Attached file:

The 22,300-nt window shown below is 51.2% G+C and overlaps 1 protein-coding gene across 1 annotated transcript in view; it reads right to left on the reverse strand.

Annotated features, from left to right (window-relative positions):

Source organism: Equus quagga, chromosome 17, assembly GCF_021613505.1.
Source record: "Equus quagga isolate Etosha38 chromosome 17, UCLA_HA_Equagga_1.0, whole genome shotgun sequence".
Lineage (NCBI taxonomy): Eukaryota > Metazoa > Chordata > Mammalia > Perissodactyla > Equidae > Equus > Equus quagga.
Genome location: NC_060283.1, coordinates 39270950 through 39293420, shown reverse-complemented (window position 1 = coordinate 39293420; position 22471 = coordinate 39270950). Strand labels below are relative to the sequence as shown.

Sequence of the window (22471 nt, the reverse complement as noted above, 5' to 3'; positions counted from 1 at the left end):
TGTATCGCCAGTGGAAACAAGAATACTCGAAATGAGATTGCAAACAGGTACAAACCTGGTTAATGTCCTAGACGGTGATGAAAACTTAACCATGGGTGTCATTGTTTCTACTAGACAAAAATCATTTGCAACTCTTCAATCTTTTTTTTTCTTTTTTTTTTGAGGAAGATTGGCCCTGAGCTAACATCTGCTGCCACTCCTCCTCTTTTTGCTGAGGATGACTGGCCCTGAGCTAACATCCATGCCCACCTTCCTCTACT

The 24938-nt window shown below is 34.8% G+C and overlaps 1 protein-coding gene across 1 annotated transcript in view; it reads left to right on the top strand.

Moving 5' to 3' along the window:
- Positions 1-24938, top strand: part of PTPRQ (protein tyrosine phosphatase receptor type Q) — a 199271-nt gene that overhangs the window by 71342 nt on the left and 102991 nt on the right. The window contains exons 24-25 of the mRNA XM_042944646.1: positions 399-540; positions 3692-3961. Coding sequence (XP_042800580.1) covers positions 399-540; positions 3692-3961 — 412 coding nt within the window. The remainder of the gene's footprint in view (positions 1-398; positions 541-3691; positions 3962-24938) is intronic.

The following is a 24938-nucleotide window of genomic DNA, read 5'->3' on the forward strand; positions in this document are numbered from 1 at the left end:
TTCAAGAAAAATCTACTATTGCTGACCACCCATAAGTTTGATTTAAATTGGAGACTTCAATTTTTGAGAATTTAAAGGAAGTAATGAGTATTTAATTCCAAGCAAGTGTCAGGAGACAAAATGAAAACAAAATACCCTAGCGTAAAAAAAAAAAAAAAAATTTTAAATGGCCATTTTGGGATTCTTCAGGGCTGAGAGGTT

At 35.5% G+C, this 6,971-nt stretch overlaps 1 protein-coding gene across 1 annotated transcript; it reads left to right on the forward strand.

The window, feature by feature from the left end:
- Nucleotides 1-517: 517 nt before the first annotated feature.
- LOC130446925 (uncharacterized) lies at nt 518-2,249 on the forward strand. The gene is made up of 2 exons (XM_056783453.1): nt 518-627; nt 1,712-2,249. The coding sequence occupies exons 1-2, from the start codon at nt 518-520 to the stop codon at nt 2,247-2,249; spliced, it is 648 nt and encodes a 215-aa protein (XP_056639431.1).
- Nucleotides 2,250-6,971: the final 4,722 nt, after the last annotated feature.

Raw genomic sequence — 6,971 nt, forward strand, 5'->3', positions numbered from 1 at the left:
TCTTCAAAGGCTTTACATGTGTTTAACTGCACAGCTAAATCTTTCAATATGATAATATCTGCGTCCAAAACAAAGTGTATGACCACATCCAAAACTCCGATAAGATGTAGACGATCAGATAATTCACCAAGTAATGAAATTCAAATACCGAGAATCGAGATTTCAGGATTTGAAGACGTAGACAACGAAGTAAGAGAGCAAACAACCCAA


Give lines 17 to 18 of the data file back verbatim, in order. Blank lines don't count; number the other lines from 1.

- LOC130446925 (uncharacterized) lies at nt 518-2,249 on the forward strand. The gene is made up of 2 exons (XM_056783453.1): nt 518-627; nt 1,712-2,249. The coding sequence occupies exons 1-2, from the start codon at nt 518-520 to the stop codon at nt 2,247-2,249; spliced, it is 648 nt and encodes a 215-aa protein (XP_056639431.1).
- Nucleotides 2,250-6,971: the final 4,722 nt, after the last annotated feature.